However mean that explored the underwater world, his life and the great efforts invested in space exploration, though the water there is evidence that there is still no answer to that we and animals and their survival can be much help getting to know them.
The tasseled anglerfish is one of over 200 anglerfish species that put food on the table by combining camouflage and the physiological fishing tackle that gives them their name. The fish uses a protruding piece of rodlike dorsal spine, tipped with a bacteria-fuelled, glowing “lure,” to tempt prey close enough to be gulped by its outsize mouth.
The mimic octopus is an intelligent shape changer that can impersonate a host of other animals to dodge hungry predators. The cephalopod can alter its appearance by, among other ruses, flattening out to appear as a poisonous sole, swimming surrounded by its floating arms to impersonate the lionfish and its venomous fins, and changing the colors on its arms to make them look like poisonous sea snakes.
The eyes of the crocodile fish reveal how remarkably well the ambush hunter has evolved to the seafloors and reefs where it typically lies in wait. Frilly iris lappets, which look like seafloor sand, break up the eye’s black pupil to conceal this master of camouflage even more.
The cuttlefish, actually a cephalopod relative of octopuses and squid, can shift shape and change its skin color to hide from danger by impersonating its surroundings—like a chunk of a coral, a clump of algae, or simply a patch of sand. The animal’s skin holds some ten million color cells and functions like a high-definition TV that fine-tunes color change so effectively the U.S. military has studied the animal in hopes of improving its own camouflage techniques.
The reef-dwelling trumpetfish changes colors frequently—all the better to sneak up on unsuspecting prey and vacuum it up with an elongated snout. The fish often assumes a vertical position to blend in with corals, as seen in this image, and then swoops down upon its victims from above.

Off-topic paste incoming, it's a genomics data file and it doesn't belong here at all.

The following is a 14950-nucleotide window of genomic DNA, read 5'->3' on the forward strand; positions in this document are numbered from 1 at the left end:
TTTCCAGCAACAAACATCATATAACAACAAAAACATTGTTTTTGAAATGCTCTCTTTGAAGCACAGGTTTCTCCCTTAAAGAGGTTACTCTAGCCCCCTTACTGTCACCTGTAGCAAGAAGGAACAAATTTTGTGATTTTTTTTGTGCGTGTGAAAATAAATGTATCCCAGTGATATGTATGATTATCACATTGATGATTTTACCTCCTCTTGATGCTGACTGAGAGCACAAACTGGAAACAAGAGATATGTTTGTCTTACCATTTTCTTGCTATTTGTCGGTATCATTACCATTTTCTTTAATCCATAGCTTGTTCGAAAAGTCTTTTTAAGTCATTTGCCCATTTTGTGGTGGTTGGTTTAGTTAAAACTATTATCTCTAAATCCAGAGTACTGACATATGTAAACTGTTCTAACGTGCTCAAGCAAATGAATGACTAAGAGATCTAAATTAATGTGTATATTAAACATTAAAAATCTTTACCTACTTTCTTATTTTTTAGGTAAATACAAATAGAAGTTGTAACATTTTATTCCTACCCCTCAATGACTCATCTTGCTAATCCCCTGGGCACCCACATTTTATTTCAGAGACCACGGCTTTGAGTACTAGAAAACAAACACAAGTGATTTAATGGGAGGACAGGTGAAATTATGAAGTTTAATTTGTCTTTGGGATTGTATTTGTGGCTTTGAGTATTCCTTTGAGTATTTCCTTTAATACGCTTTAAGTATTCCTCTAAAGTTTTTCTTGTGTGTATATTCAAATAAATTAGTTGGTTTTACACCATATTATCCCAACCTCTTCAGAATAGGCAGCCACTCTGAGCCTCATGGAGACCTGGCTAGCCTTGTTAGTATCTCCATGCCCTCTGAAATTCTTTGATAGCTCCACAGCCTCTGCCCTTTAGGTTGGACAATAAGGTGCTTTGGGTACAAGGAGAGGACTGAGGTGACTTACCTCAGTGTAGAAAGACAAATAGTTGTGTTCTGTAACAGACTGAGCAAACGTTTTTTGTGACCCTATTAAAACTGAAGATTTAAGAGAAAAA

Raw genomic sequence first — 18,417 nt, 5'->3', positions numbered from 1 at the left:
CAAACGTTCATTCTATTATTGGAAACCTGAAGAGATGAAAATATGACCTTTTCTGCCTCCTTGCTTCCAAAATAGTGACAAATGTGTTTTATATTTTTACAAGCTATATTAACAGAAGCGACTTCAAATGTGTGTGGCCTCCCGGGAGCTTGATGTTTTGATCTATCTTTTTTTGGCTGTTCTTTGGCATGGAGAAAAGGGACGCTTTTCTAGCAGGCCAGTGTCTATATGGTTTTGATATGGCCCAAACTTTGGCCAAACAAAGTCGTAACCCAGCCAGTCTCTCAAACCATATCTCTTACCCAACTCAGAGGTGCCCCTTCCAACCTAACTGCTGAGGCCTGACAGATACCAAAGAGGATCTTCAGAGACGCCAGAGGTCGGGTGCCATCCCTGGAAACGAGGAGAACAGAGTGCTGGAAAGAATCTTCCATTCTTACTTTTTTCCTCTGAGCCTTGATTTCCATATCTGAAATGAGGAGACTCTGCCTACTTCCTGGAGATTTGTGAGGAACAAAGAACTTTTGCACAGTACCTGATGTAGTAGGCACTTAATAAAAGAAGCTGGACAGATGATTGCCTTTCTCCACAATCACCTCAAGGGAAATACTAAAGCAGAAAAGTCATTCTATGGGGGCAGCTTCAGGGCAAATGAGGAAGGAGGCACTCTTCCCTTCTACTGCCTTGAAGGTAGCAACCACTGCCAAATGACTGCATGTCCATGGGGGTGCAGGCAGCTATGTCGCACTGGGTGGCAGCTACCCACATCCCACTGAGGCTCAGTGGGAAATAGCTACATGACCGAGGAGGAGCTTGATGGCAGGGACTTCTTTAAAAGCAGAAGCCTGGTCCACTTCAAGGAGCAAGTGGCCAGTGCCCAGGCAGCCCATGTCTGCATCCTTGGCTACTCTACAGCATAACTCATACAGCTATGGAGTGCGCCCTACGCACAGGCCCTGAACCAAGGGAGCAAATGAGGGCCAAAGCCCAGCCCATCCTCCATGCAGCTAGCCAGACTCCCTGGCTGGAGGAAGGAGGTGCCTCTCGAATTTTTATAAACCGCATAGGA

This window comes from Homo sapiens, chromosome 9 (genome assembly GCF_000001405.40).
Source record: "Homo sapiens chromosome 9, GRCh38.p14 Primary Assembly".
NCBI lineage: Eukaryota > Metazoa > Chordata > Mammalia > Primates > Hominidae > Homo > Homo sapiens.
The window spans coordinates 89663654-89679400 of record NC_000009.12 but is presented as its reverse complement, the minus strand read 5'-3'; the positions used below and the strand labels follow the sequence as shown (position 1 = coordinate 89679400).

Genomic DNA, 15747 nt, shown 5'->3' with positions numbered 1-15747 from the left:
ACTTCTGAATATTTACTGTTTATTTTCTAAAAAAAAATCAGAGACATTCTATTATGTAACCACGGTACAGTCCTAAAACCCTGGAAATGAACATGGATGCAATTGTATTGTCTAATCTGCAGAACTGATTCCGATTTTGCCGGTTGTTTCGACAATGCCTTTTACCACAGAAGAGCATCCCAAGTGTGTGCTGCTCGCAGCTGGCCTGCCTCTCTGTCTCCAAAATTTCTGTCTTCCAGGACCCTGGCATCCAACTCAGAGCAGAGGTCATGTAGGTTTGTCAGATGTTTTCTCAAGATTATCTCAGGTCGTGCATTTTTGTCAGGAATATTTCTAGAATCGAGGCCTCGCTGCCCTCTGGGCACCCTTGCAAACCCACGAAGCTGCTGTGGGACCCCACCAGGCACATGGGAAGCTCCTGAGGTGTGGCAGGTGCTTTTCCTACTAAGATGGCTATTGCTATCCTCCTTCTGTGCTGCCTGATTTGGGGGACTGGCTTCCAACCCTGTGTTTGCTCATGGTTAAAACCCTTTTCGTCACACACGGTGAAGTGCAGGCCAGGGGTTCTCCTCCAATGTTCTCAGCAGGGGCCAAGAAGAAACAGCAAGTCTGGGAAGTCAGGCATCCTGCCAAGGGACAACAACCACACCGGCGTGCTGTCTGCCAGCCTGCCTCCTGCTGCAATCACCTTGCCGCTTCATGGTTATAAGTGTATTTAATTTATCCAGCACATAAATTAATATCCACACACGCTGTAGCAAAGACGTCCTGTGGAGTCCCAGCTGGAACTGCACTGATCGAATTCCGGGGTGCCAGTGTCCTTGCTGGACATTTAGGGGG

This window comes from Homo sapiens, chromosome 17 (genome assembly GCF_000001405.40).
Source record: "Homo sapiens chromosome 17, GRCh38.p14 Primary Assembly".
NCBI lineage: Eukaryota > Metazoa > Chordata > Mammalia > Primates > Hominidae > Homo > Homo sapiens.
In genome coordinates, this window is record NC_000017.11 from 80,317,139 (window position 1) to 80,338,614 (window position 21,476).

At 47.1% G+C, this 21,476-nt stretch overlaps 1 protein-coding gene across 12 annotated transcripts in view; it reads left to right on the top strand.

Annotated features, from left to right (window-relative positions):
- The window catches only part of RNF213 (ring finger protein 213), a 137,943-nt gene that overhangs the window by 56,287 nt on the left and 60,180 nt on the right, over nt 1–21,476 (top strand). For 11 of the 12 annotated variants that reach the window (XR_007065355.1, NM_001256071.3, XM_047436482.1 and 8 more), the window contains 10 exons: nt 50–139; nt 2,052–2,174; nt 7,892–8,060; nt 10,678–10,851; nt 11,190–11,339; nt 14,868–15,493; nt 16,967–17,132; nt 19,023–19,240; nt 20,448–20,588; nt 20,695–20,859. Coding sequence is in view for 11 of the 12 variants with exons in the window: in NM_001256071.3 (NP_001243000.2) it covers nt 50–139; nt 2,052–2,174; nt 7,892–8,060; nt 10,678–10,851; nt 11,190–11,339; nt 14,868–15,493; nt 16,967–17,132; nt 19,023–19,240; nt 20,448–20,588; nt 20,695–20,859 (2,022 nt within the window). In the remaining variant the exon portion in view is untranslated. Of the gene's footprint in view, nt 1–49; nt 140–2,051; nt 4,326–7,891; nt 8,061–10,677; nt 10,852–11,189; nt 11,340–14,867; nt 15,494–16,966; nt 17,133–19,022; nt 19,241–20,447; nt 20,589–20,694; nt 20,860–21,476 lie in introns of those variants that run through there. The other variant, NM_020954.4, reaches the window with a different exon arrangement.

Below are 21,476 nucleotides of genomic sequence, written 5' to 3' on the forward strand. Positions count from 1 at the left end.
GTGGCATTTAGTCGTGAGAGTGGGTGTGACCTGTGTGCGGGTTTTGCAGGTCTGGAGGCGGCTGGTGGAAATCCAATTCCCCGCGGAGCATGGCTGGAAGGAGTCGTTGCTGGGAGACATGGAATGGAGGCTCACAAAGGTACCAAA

The stealthy trumpetfish sneaks up on its victims before sucking them down its elongated snout. Trumpetfish use camouflage but also cunning—they often follow behind herbivorous fish to more easily approach their prey.
The leaf scorpionfish doesn't just look like a leaf—it sometimes acts like one, swaying from side to side in the currents like a dead leaf tumbling among grasses or algae. Woe to the small crustacean or fish who is fooled—the scorpionfish's strike is that of a formidable predator.
Leafy Sea Dragon
The leafy sea dragon has evolved an uncanny resemblance to the seaweed and kelp found in Australian coastal waters. The animals also mimic leafy weeds by drifting along with ocean currents, snacking on sea lice or tiny crustaceans. Male sea dragons bear young, like their relatives the sea horses, carrying eggs underneath their tails for four to six weeks.
The reef stonefish haunts coral reefs across the Indo-Pacific. It’s not always easy to spot, because it blends so well with its rock and coral surroundings, but divers are best to be on the lookout for the colorful fish. The stonefish’s 13 dorsal fin spines can prove most unlucky for anyone pricked by them—they carry one of the most toxic fish venoms in the world.
The vivid Coleman shrimp has developed the perfect camouflage for its perch amid the venomous spines of a fire urchin in Komodo National Park, Indonesia. The blue tips of the urchin’s spines are filled with toxic venom, but the shrimp is able to live comfortably among them without injury.
The toadfish croaks like its amphibian namesake but typically looks more like the seafloor surroundings where it lies in wait for prey. The fish also has a remarkable tolerance for ammonia, 10 to 20 times greater than that of a human. Scientists studying how the toadfish survives such toxins say the humble animal could someday help produce medical treatments for human ailments including liver disease, stroke, heart attack, and brain injury.